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    Educators have a term for what I am going to describe here. I am NOT an educator and I cannot recall at the moment what the term is. You must realize that different people learn differently. Some people look at something or read something and immediately "memorize" what they saw or read. Others must have a "feel" for the subject matter and learn a process or a concept. More of us are in the category that must learn a process or concept than are memory learners. Concept learners need things organized in a logical order whereby one step in any process intuitively leads to the next. Microsoft has TOTALLY missed the boat on this point with the Windows Explorer file system on both Windows Vista and Windows 7 and Office ribbon concept. Every move depends strictly on memory and no move leads intuitively to the next. This is the reason that certain people who HAVE tried Vista (instability and compatibility issues aside) and Office 2007 love them and others loathe them. Microsoft does not understand this and memory learners do not understand this. It would be quite simple to produce Office with the option to have a drop down menu with things grouped things in logical order with menus and submenus in addition to the user memory-intensive ribbon, thereby satisfying all users. The same general choice could and should be applied to the operating system giving everyone equal opportunity to learn and utilize the system. This is why some people hate Vista and some people love Vista; and some people hate Office 2007 and some people love Office 2007. Personally, when I experience a "brain fart" and momentarily forget where a certain function is located in Office 2007 or in Windows 7 Windows Explorer, I sometimes have to waste several minutes "rambling around" looking for that lost feature or function. This is both frustrating and inefficient. These are some of the reasons that I, as well as many others, hate Vista, Windows 7, and Office 2007, and Office 2010 Technical Preview. I will continue using Windows XP and Office 2003 as my primary systems for some time yet.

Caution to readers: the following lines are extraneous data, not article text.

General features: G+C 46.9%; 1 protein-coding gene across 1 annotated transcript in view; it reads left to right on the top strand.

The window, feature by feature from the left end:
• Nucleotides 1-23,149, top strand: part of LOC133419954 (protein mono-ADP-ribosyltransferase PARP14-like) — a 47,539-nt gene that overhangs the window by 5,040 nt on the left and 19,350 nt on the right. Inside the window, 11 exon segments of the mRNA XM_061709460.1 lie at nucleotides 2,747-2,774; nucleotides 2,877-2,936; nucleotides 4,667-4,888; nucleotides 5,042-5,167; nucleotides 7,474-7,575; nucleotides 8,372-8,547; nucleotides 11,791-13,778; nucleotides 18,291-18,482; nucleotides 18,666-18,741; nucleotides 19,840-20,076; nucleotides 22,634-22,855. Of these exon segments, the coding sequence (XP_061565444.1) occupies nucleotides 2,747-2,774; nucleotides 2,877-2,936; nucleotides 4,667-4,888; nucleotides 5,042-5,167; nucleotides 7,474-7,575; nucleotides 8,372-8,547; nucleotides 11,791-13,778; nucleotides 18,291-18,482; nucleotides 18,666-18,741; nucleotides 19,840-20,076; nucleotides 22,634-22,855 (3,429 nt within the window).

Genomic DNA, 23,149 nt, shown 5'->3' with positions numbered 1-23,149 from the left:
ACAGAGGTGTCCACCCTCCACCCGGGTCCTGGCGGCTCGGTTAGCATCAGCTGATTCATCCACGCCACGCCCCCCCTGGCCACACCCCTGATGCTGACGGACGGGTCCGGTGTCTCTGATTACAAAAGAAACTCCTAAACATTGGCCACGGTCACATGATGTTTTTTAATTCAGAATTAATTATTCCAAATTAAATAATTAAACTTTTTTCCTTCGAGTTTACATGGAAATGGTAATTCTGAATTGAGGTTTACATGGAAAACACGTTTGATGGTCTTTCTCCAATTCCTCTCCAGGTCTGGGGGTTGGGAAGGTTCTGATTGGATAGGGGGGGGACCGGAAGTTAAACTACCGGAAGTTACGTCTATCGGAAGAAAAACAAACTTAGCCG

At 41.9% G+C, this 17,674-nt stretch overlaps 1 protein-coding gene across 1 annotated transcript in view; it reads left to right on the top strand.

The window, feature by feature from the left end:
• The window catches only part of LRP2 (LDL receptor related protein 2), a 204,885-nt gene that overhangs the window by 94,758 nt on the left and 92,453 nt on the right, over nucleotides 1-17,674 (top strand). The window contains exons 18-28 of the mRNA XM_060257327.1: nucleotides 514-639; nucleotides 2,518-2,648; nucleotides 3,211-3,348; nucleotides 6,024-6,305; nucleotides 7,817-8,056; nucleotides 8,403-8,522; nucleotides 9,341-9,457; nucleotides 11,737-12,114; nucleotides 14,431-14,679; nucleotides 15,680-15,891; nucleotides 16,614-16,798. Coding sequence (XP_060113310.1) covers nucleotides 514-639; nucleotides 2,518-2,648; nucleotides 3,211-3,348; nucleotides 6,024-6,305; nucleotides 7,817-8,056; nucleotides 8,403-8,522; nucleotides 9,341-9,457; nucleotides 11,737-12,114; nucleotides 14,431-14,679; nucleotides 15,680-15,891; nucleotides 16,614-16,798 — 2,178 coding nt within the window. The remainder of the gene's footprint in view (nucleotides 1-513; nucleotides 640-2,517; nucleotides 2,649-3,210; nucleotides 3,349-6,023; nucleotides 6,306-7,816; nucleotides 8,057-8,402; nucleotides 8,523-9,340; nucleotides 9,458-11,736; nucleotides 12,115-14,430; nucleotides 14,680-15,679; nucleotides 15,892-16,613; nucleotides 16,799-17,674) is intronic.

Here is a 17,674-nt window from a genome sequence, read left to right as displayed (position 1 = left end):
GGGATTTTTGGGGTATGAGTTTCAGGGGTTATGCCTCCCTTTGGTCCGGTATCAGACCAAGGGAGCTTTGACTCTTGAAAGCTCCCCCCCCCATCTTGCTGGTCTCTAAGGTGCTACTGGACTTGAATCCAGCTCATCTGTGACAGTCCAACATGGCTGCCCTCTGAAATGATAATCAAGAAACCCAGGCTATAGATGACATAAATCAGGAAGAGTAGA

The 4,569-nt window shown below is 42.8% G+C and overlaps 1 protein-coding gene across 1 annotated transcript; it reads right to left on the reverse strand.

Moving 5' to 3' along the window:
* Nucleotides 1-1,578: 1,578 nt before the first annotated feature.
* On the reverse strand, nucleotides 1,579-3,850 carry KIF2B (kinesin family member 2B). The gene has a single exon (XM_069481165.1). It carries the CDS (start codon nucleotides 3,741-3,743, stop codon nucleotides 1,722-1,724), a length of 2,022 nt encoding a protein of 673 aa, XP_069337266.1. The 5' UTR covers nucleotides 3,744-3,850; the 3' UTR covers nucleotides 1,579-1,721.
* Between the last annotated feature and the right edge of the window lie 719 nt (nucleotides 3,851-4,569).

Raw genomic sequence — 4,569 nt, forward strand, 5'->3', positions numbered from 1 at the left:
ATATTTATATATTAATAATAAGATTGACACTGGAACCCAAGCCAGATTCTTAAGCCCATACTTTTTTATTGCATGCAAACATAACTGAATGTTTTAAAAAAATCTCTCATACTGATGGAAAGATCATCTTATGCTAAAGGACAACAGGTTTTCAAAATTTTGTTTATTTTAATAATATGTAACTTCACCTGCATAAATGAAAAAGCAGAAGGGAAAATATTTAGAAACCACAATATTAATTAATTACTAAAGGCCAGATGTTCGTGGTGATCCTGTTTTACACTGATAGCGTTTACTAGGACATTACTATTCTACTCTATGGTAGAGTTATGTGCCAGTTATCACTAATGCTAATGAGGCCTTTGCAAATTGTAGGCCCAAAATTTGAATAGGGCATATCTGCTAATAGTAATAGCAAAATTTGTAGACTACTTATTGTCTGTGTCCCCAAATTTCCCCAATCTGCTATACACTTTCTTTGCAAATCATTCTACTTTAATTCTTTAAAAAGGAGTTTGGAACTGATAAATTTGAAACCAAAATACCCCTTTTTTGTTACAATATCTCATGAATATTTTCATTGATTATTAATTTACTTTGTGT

This "theme" started way back when Microsoft decided to lump "Documents" with "Settings" in Windows Explorer ("Documents" and "Settings" are not related items belonging together!), and has just progressed to the point of usability for many who will never move to the current and coming non-intuitive interfaces.